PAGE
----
February 23, 2019

Suites for the Sweet: StarOffice 5.2 - page 4

The First in Our Series of Reviews

  • May 16, 2000
  • By Michael Hall

StarOffice also includes a mail client, news reader, and integrated web browser. In some ways, we found this portion of the suite the hardest sell: we're quite comfortable with our choices in these areas and question the value of loading a program with the bulk of StarOffice to read mail or news.

Taken on their own merits, though, we were reasonably satisfied with the functionality to be found in each. The mail client and newsreader offered rules for disposing of mail, which is a useful bonus in today's spam-clogged and troll-infested Internet. The mail client, though not enticing enough to get us to drop our existing one, can be used to easily send attached documents without leaving the StarOffice environment, which is how we believe most will tend to use it.

The Web browser was also serviceable. During installation, StarOffice asks for the location of a Java runtime environment for use with the browser, which supports Java and Javascript. It took a little tweaking to get fonts to display very well, but the browser handled most browser functions with little trouble. We suspect most will tend to use the browser as a previewer for documents created with the HTML and frameset editors provided with StarOffice than as a primary browser.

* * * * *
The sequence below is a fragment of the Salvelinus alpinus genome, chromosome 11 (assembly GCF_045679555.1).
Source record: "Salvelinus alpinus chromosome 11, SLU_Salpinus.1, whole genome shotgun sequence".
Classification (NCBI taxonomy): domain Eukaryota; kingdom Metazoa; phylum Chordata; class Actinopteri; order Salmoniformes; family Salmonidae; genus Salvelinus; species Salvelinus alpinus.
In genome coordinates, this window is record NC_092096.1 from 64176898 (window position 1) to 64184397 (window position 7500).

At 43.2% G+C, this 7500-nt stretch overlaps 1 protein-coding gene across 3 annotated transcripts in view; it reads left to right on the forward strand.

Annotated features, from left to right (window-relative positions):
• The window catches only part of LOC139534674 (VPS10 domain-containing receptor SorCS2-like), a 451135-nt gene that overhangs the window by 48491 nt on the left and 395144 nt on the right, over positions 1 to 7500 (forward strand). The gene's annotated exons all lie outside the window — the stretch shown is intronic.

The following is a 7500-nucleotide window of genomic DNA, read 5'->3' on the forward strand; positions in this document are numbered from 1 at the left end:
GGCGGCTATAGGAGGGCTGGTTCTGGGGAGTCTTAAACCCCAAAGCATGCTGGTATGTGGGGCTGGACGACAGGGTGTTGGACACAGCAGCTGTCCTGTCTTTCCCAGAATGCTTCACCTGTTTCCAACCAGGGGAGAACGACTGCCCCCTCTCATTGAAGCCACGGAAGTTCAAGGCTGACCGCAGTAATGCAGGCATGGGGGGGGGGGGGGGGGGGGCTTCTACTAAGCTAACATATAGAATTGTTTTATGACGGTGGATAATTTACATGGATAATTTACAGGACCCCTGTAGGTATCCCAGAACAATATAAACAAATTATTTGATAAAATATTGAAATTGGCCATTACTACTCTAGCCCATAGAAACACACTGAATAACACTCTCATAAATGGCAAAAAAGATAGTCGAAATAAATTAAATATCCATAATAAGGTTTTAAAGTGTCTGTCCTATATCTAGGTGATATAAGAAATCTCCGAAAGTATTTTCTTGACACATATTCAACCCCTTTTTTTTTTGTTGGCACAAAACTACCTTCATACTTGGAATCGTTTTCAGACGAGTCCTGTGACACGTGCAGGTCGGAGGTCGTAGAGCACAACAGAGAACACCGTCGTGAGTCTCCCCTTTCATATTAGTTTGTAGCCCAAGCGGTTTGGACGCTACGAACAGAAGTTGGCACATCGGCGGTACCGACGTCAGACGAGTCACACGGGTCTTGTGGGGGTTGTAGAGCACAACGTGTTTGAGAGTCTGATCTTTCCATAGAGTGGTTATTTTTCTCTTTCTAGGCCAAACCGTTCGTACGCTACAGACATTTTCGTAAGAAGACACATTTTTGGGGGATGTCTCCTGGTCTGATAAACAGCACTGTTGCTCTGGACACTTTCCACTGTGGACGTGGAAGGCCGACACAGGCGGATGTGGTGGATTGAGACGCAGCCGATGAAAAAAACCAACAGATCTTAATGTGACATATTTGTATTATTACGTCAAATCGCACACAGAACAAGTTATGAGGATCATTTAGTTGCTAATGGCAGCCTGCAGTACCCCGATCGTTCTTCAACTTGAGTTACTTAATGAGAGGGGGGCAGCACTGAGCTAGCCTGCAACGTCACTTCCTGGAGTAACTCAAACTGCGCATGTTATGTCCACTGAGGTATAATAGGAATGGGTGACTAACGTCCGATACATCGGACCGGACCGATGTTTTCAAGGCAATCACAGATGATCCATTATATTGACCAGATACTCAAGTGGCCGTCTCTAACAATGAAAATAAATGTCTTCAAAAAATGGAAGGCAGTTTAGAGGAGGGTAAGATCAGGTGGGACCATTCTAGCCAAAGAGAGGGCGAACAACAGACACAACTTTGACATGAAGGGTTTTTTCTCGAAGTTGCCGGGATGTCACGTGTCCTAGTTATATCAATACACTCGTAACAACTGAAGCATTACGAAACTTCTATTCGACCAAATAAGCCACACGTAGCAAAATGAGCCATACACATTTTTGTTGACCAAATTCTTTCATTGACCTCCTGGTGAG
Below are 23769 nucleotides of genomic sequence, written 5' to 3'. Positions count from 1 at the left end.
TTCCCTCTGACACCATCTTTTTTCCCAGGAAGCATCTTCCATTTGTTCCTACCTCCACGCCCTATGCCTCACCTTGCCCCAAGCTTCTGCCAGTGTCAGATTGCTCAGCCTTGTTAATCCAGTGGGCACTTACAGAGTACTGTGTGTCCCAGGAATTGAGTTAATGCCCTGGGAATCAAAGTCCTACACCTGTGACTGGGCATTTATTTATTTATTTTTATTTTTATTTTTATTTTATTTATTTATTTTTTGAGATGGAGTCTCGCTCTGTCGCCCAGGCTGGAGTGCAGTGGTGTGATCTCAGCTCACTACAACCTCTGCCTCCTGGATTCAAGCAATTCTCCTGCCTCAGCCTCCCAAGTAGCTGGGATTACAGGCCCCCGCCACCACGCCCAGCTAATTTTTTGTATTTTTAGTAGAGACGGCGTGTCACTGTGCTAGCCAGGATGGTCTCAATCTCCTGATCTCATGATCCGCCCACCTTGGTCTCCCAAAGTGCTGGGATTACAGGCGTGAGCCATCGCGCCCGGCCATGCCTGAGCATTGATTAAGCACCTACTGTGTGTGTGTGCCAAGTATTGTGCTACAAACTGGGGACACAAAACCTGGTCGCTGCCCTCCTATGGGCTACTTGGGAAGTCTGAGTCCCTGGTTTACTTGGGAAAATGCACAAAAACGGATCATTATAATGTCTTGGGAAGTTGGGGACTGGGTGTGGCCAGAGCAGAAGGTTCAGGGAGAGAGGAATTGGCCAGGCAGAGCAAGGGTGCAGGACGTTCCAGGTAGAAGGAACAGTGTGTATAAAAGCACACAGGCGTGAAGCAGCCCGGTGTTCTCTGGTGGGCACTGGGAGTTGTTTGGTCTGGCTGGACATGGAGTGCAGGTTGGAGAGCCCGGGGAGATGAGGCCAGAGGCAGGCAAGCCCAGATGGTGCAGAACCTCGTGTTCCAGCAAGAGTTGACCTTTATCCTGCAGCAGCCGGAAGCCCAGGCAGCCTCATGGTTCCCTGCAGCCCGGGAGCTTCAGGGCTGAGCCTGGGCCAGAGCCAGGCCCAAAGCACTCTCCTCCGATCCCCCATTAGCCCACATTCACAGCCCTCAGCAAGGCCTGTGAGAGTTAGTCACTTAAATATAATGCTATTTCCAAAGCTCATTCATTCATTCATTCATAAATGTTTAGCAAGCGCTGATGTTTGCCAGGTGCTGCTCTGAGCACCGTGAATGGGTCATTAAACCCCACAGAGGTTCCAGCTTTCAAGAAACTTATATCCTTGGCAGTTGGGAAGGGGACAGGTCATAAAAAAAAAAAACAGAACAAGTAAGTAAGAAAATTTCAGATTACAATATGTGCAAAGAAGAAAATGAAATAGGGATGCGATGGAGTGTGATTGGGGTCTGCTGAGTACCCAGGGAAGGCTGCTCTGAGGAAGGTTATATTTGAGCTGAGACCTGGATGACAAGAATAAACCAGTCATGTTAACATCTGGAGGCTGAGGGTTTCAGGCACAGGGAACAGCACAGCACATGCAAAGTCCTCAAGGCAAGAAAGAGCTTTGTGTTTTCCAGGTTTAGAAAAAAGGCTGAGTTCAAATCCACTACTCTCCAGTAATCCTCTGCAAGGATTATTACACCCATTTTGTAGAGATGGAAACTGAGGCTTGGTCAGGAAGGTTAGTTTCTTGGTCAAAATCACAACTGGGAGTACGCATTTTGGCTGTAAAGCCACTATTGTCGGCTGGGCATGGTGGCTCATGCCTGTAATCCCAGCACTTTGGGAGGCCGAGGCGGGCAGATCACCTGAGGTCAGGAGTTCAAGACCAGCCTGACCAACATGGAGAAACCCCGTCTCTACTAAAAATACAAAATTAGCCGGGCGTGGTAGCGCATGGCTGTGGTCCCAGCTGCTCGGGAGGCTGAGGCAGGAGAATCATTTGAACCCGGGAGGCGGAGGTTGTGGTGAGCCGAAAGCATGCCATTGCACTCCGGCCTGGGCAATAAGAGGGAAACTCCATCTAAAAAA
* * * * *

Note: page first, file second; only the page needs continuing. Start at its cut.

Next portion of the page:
The Windows version of StarOffice integrates the Internet Explorer engine as its browser when that's available. We hope Sun will see the possibilities in integrating a completed Mozilla engine with their Linux offering.

Finally, there is the aforementioned frameset and HTML editors, which did a good job of producing basic documents. If a GUI HTML editor is desired, StarOffice's provides some strong formatting features, and its frameset editor allows users to master creation of a frameset with little difficulty. More sophisticated websmiths may not have use of such a tool, but the corporate user looking to put a page or two up on the company intranet probably will.

A Few Extras: Palm Pilot Integration, Calendar, and Address Book
StarOffice also comes with a few added touches that round out its very thorough list of features. The address book (which is actually a front end for a Base database) and calendar provided solid tools for most needs. The calendar, in particular, was fairly strong: it offered a variety of views, a filterable to-do list, and a simple interface.

Both the address book and the calendar integrate with the 3Com Palm Pilot. It's a good idea to use an external program to back things up before working with the Palm integration. We had some trouble with duplicated records, and it took a little tinkering with the table that formed the foundation of the address book database to fix things. Still, Palm Pilot support is something still under some development in the Linux world, and we were glad to see StarOffice including it. It adds a sense of thoroughness to an already complete product.

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